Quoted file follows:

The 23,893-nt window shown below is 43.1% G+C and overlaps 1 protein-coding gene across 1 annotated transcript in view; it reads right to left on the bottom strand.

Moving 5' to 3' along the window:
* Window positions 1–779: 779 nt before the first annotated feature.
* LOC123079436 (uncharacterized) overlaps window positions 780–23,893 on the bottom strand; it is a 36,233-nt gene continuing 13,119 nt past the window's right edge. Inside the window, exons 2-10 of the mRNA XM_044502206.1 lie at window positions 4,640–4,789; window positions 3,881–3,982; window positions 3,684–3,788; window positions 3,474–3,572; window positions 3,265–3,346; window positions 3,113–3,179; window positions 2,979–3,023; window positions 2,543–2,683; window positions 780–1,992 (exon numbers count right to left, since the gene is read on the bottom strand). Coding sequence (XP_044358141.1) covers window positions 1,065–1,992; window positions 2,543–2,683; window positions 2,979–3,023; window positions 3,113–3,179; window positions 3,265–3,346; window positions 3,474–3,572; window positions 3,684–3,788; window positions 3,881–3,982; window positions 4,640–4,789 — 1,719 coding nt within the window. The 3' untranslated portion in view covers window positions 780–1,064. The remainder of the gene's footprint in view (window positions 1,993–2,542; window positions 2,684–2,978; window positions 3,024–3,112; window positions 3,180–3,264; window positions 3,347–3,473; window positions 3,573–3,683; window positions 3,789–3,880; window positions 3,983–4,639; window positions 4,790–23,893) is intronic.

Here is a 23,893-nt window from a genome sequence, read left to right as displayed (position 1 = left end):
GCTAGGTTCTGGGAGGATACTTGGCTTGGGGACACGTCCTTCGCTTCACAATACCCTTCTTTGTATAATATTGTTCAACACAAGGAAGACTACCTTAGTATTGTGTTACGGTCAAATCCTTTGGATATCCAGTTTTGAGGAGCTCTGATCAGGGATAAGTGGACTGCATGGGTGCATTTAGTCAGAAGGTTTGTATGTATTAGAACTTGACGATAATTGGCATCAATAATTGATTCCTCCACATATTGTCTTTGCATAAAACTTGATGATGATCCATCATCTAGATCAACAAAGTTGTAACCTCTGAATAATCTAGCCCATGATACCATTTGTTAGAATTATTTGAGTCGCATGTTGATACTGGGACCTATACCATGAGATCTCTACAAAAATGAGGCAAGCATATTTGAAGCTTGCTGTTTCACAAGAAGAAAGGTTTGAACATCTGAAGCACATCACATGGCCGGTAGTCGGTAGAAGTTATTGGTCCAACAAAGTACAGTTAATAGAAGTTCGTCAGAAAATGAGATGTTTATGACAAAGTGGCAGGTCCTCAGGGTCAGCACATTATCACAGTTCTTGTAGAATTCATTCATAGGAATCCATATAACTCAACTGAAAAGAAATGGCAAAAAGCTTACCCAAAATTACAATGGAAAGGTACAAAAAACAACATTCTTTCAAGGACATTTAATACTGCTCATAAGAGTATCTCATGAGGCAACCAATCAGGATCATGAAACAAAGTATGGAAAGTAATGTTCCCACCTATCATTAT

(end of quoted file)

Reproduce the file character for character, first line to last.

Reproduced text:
The 23,893-nt window shown below is 43.1% G+C and overlaps 1 protein-coding gene across 1 annotated transcript in view; it reads right to left on the bottom strand.

Moving 5' to 3' along the window:
* Window positions 1–779: 779 nt before the first annotated feature.
* LOC123079436 (uncharacterized) overlaps window positions 780–23,893 on the bottom strand; it is a 36,233-nt gene continuing 13,119 nt past the window's right edge. Inside the window, exons 2-10 of the mRNA XM_044502206.1 lie at window positions 4,640–4,789; window positions 3,881–3,982; window positions 3,684–3,788; window positions 3,474–3,572; window positions 3,265–3,346; window positions 3,113–3,179; window positions 2,979–3,023; window positions 2,543–2,683; window positions 780–1,992 (exon numbers count right to left, since the gene is read on the bottom strand). Coding sequence (XP_044358141.1) covers window positions 1,065–1,992; window positions 2,543–2,683; window positions 2,979–3,023; window positions 3,113–3,179; window positions 3,265–3,346; window positions 3,474–3,572; window positions 3,684–3,788; window positions 3,881–3,982; window positions 4,640–4,789 — 1,719 coding nt within the window. The 3' untranslated portion in view covers window positions 780–1,064. The remainder of the gene's footprint in view (window positions 1,993–2,542; window positions 2,684–2,978; window positions 3,024–3,112; window positions 3,180–3,264; window positions 3,347–3,473; window positions 3,573–3,683; window positions 3,789–3,880; window positions 3,983–4,639; window positions 4,790–23,893) is intronic.

Here is a 23,893-nt window from a genome sequence, read left to right as displayed (position 1 = left end):
GCTAGGTTCTGGGAGGATACTTGGCTTGGGGACACGTCCTTCGCTTCACAATACCCTTCTTTGTATAATATTGTTCAACACAAGGAAGACTACCTTAGTATTGTGTTACGGTCAAATCCTTTGGATATCCAGTTTTGAGGAGCTCTGATCAGGGATAAGTGGACTGCATGGGTGCATTTAGTCAGAAGGTTTGTATGTATTAGAACTTGACGATAATTGGCATCAATAATTGATTCCTCCACATATTGTCTTTGCATAAAACTTGATGATGATCCATCATCTAGATCAACAAAGTTGTAACCTCTGAATAATCTAGCCCATGATACCATTTGTTAGAATTATTTGAGTCGCATGTTGATACTGGGACCTATACCATGAGATCTCTACAAAAATGAGGCAAGCATATTTGAAGCTTGCTGTTTCACAAGAAGAAAGGTTTGAACATCTGAAGCACATCACATGGCCGGTAGTCGGTAGAAGTTATTGGTCCAACAAAGTACAGTTAATAGAAGTTCGTCAGAAAATGAGATGTTTATGACAAAGTGGCAGGTCCTCAGGGTCAGCACATTATCACAGTTCTTGTAGAATTCATTCATAGGAATCCATATAACTCAACTGAAAAGAAATGGCAAAAAGCTTACCCAAAATTACAATGGAAAGGTACAAAAAACAACATTCTTTCAAGGACATTTAATACTGCTCATAAGAGTATCTCATGAGGCAACCAATCAGGATCATGAAACAAAGTATGGAAAGTAATGTTCCCACCTATCATTAT